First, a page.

Marrakech offers a rich mix of colourful sights and lively experiences.
Also, the Koutoubia Mosque (outside only), Medersa Ben Youssef (Koranic School), Saadian Tombs, Bahia Palace and the Dar Si Said Museum of Moroccan Arts and Crafts are of great cultural and historic interest.
All the above are easily reached on foot if staying in the Medina (a popular place to stay in a traditional riad).
The magnificent and tranquil Majorelle Gardens (once owned by Yves St Lauren) are about 30 minutes walking from the Medina (a Petit Taxi could always be taken).
An further enjoyable experience is to take a Caliche trip, a horse drawn carriage tour, around the main areas of central Marrakech.
Marrakech has always been a bustling city, filled with exotic sights, sounds, and aromas. All this excites the senses. “The red city”, Morocco’s second largest city, is named for the natural pink/red ochre pigment in the walls of the buildings.
Marrakech was an important trading centre for the Berbers of the Atlas mountains as well as being on important trade routes through Ouarzazate and on to the Sahara.
The main visitor draw to Marrakech today is Jemaa el Fna Square. Relatively quiet in the mornings and early afternoons, it begins to fill in the late afternoon with musicians, storytellers, henna artists and snake charmers, etc. Many cafes overlook the Square, a fine place to relax and from which to watch the activities as the sun goes down. Then, in preparation for the evenings, many food stalls begin to appear, ready for evening service.
West of Jemaa el Fna is the tall (70m) minaret of the Koutoubia Mosque. The minaret is the oldest of the towers built under the Almohad Dynasty. The mosque can be viewed from the outside but cannot not be entered by non-Muslims. On the north side of the mosque, are the foundations of the original mosque; the newer one had to be rebuilt to properly align with Mecca. At the back of the mosque are the beautiful Koutoubia Gardens, filled with fountains, pools, palm trees and flowers.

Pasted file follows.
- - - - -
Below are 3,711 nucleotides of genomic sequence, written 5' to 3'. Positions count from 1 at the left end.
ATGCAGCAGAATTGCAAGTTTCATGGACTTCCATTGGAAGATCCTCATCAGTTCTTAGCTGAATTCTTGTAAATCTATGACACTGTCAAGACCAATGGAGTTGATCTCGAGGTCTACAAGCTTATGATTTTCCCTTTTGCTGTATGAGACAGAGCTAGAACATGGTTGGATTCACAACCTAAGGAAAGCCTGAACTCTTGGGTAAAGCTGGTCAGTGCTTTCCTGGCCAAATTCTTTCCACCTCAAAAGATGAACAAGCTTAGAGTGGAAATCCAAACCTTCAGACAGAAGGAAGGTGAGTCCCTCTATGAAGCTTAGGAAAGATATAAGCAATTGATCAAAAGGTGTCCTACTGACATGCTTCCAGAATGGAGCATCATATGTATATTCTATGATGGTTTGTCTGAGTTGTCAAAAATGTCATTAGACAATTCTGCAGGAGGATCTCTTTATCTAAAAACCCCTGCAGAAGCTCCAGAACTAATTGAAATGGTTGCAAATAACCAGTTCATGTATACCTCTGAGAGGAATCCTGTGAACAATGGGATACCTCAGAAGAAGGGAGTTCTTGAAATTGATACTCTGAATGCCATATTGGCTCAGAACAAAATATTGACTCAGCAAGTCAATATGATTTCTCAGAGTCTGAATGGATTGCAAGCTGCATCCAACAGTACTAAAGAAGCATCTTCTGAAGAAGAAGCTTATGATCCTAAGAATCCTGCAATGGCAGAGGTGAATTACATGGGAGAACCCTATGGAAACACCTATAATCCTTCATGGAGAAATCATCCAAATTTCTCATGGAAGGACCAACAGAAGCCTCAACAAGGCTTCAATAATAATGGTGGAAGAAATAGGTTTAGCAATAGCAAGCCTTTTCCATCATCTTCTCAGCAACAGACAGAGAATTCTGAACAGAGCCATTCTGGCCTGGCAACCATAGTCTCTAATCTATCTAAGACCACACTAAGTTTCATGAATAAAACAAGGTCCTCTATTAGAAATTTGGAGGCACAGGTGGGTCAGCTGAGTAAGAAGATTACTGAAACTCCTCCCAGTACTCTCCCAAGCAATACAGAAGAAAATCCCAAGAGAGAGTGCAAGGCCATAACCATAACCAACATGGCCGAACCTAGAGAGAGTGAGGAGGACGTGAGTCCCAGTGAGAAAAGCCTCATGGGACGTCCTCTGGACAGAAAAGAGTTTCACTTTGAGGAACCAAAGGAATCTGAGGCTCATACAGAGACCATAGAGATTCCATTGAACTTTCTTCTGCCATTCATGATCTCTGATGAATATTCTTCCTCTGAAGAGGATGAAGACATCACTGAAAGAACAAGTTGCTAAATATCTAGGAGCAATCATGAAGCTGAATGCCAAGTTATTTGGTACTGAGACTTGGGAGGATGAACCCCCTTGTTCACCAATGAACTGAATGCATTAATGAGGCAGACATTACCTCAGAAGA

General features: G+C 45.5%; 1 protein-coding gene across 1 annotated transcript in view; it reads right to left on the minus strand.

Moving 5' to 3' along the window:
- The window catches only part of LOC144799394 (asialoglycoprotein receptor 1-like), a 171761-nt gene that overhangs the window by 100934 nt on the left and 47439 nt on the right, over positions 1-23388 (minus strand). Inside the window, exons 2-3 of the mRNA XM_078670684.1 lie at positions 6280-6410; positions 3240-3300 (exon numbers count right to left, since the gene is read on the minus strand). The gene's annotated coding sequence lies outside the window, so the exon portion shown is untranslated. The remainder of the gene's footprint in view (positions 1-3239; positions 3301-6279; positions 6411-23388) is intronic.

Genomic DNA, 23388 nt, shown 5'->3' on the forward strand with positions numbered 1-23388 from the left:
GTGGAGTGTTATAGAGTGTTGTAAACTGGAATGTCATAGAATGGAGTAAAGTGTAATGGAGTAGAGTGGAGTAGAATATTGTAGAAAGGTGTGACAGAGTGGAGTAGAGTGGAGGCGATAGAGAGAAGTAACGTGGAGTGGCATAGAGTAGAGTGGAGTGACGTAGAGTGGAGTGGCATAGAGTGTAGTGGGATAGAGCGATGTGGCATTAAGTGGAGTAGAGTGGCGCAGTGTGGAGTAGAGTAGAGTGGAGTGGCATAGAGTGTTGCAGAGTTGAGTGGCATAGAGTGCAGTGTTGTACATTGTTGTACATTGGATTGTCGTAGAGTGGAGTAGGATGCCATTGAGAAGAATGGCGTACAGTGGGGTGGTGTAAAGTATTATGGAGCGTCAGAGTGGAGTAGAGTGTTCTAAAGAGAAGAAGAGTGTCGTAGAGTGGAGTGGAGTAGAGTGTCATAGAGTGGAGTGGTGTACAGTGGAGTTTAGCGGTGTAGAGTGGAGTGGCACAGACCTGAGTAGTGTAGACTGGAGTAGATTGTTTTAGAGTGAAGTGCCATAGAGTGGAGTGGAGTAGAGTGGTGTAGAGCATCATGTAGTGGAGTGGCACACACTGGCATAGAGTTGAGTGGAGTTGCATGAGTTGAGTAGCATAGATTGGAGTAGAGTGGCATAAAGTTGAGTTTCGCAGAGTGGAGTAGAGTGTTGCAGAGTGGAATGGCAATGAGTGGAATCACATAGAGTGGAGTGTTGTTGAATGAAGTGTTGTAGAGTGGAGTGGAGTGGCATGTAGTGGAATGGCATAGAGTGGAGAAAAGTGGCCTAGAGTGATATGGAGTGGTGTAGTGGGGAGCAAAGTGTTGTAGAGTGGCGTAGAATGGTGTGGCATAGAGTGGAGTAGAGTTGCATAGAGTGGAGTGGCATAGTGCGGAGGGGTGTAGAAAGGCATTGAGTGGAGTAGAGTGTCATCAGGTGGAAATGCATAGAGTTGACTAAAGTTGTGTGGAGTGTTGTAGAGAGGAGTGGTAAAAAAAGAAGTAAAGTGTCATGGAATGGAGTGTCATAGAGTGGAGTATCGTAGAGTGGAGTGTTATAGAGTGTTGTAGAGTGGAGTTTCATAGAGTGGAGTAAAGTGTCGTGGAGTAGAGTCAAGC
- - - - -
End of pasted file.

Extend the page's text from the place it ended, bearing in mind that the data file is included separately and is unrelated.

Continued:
It is a fascinating winding maze of small alleyways and markets in the Medina. Many areas are covered/shaded, which is a nice respite from the heat. Some souk areas specialise; Souk el Attarin (Spices), Souk Haddadine (blacksmiths), Souk Smata (slippers). One souk not to miss is the Souk des Teinturiers, the dyers’ souk. Here you can see people dying cloth and yarn and will notice pieces hanging above the streets in the afternoon to dry.
Within the alleyways of the souks you may notice large open spaces and courtyards. These Fondouks were once inns, used by visiting traders and merchants who slept on the upper floors while their animals stayed on the ground floor.
Built in the 16th century, the beautifully renovated Medersa (Koranic School) once housed students of the nearby mosque of Ben Youssef. Inside you can appreciate the carved cedar, stucco plaster and zellij tiling of the central courtyard, wander the old dormitories where up to 800 students once lived, and visit the prayer hall.
On the east of the medina, you’ll find the tanneries of Marrakech and this can be an interesting visit (but do ask for a sprig of mint to carry with you against the odours!).
Secret and hidden for many years and only "discovered" by the inquisitive French Authorities in the 1930's, the oldest of the Saadian Tombs dates back to 1557. Enter through a very narrow passage and you will discover a small garden, graves and three main pavilions. As you gaze inside you will see the detailed and beautiful craftsmanship.
Built in the early 17th century, the El Badi Palace fell into dereliction after the death of El Badi, "The Incomparable" one. Here you can appreciate the extensive courtyard and sunken gardens. NOTE: Renovations are now ongoing here.
Built in the 19th century, the Bahia Palace was the largest and most luxurious palace in its day. Today you can explore the courtyard, gardens, and appreciate the intricate woodwork and painted ceilings.
Not far from the hustle and bustle of the medina, in the Majorelle Gardens you can wander these lush, expansive gardens filled with sub-tropical plants, bamboo, lilies, and palms. It’s a perfect place to escape the afternoon heat and noise for a more relaxing experience.